2. Have a well-designed outdoor restaurant for year round comfort. If your city or state allows dogs at outdoor seating areas you may be able to set up a covered, and partially, to nearly fully enclosed patio with décor, heaters, cooling and whatever else you want in the way of comfort and ambiance. You will not be able to fully enclose the patio and it will need to have a fully closing door between it and the main restaurant or serving area in order to still be considered outdoors.

3. Open a Bar or Coffee and Drink Cafe. Bars that do not serve food except for pre-packaged snacks like pretzels and potato chips, in many cases, can allow dogs inside in many places. Depending on where you are located, this may be an option. But beware, sometimes it doesn't take much in the way of munchies to qualify as a restaurant.

4. Open a Dog Club. Many Health Codes do not apply to private clubs where people pay dues for a monthly or annual membership. If you only allow members, and not the public at large, you may be outside of the jurisdiction of the food establishment health codes of some areas. You may want to have another purpose for your club, such as a TV room with Satellite TV, music or dog training or play areas.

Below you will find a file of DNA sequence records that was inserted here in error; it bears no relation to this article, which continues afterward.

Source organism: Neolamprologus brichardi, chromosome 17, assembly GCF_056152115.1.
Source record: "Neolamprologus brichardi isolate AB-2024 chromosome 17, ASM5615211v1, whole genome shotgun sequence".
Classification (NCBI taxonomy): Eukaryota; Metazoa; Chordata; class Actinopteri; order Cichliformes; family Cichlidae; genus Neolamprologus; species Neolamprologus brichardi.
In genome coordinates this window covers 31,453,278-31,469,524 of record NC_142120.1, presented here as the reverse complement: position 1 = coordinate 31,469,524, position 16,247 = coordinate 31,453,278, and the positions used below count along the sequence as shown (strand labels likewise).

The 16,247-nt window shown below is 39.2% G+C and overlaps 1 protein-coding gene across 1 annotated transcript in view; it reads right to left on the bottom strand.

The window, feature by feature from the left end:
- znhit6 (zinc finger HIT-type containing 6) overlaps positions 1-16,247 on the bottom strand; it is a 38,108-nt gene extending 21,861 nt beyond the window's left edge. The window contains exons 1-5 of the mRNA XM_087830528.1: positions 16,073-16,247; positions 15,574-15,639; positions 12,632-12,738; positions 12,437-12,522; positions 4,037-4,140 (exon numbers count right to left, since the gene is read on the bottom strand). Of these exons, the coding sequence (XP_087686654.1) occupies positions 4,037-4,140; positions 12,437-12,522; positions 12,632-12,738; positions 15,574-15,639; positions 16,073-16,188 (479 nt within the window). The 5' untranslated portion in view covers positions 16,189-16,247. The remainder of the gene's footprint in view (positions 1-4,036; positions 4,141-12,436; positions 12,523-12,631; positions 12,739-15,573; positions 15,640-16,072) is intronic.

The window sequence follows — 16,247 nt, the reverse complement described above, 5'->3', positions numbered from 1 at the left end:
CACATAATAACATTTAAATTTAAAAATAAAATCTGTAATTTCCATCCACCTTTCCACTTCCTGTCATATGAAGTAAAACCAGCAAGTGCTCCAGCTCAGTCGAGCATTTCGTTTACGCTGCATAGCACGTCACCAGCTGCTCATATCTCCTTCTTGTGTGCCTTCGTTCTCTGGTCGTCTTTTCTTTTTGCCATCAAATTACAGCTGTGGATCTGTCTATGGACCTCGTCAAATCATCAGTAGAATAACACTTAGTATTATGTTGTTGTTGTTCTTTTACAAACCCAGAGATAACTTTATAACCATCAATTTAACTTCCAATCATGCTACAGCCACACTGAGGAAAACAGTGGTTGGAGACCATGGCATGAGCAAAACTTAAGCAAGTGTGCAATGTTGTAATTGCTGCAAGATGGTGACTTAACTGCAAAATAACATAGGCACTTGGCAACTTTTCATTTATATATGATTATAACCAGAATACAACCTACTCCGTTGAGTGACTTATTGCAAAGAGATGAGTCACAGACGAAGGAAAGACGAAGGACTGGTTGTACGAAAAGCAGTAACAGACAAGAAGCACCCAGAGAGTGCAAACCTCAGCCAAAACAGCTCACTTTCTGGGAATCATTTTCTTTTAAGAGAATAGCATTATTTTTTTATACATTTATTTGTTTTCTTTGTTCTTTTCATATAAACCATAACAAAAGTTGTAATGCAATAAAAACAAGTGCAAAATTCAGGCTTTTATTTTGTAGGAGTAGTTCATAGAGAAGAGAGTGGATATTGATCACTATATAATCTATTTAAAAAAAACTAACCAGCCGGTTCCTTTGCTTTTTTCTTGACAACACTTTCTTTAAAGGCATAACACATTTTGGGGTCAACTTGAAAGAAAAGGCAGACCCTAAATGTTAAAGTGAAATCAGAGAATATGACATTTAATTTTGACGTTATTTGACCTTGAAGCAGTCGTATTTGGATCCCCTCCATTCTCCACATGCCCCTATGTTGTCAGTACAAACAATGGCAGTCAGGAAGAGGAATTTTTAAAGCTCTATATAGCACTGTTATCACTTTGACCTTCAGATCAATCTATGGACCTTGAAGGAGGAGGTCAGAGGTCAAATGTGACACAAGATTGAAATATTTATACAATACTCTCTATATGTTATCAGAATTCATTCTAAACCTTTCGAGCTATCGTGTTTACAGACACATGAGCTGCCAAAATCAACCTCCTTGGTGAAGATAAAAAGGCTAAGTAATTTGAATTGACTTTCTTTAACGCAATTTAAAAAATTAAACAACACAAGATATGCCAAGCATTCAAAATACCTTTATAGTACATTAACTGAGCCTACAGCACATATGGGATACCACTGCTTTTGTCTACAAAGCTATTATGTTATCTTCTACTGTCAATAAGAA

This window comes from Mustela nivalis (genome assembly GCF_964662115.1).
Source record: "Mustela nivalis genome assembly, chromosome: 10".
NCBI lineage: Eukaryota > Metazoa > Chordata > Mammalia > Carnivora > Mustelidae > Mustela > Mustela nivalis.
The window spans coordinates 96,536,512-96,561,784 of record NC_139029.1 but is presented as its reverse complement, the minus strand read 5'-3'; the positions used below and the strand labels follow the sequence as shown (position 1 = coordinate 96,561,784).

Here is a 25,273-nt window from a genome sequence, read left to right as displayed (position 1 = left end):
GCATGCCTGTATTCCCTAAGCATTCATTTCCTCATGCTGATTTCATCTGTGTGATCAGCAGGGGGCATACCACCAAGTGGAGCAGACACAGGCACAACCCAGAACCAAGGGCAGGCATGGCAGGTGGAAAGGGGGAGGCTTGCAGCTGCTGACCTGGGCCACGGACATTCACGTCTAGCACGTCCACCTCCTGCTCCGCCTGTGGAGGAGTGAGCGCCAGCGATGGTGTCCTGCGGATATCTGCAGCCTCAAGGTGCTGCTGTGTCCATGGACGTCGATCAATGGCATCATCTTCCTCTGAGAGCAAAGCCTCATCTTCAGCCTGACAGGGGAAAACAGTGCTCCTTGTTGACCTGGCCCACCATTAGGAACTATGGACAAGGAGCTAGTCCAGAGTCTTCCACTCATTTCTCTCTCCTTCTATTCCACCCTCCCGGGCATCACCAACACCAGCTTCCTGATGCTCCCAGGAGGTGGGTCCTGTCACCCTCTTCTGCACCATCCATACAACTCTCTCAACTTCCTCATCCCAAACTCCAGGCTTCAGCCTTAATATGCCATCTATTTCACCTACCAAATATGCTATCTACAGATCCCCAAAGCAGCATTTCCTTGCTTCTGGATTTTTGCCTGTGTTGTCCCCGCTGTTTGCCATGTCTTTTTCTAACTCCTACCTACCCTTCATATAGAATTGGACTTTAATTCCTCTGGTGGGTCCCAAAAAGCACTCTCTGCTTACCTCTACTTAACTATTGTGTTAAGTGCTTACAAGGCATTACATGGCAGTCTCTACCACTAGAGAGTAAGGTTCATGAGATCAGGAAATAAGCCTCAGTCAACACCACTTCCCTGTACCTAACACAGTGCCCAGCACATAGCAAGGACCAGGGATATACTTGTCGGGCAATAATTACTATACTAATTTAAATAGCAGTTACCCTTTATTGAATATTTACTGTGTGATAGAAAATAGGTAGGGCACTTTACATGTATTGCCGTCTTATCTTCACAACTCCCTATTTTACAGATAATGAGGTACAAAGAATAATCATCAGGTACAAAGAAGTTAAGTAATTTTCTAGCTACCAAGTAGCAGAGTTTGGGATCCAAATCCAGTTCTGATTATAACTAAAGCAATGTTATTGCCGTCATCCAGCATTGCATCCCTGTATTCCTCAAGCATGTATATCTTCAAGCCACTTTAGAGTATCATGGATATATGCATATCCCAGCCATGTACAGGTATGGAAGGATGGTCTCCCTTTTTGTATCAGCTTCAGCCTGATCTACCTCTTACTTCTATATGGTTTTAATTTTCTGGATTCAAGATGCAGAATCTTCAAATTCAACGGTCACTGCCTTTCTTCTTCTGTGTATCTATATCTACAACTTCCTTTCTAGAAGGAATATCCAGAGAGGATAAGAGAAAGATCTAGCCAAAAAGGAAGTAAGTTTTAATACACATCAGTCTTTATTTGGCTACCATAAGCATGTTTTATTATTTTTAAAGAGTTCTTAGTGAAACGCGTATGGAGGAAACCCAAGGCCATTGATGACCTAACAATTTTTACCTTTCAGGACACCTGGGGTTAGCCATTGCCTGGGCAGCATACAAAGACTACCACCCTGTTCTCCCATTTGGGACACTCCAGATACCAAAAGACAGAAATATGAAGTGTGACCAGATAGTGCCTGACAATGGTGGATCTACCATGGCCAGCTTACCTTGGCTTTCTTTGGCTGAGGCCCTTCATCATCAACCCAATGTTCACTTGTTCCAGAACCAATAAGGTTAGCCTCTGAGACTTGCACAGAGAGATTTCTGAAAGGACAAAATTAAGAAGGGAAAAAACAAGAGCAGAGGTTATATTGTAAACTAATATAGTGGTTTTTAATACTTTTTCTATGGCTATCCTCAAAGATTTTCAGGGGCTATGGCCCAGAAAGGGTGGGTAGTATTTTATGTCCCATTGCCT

5. Bypass the Restaurant Health Codes Entirely with a Delivery Only Food Menu. You design a hall with seats and tables, ambiance and maybe entertainment like music or TVs. You do not have a kitchen but have the menus of a nearby restaurant or multiple restaurants. Your customers order food from the menu to be delivered from the nearby restaurant as to go food or bring the food themselves. You can probably serve drinks and may be able to serve packaged snacks yourself.


   

 

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Before you visit an establishment or place, please contact them and verify that they are still dog-friendly and available, as policies and management change frequently. All places listed on DogFriendly.com require your dog to be leashed and under your direct control unless specified  otherwise by an establishments (including parks and beaches) management. Please be aware of local Breed-Specific Laws that may be in place where you are visiting. The information on this site is not a recommendation. DogFriendly.com, Inc. makes no warranties or representations of any kind, express or implied, as to the operation of the site or the information, content, materials, or products included on this site. If you find an establishment that no longer allows dogs, please let us know so we can remove them from our list. For full Rules and Regulations for Use of This Site, including the legal disclaimer and copyright notices,  click here before using the site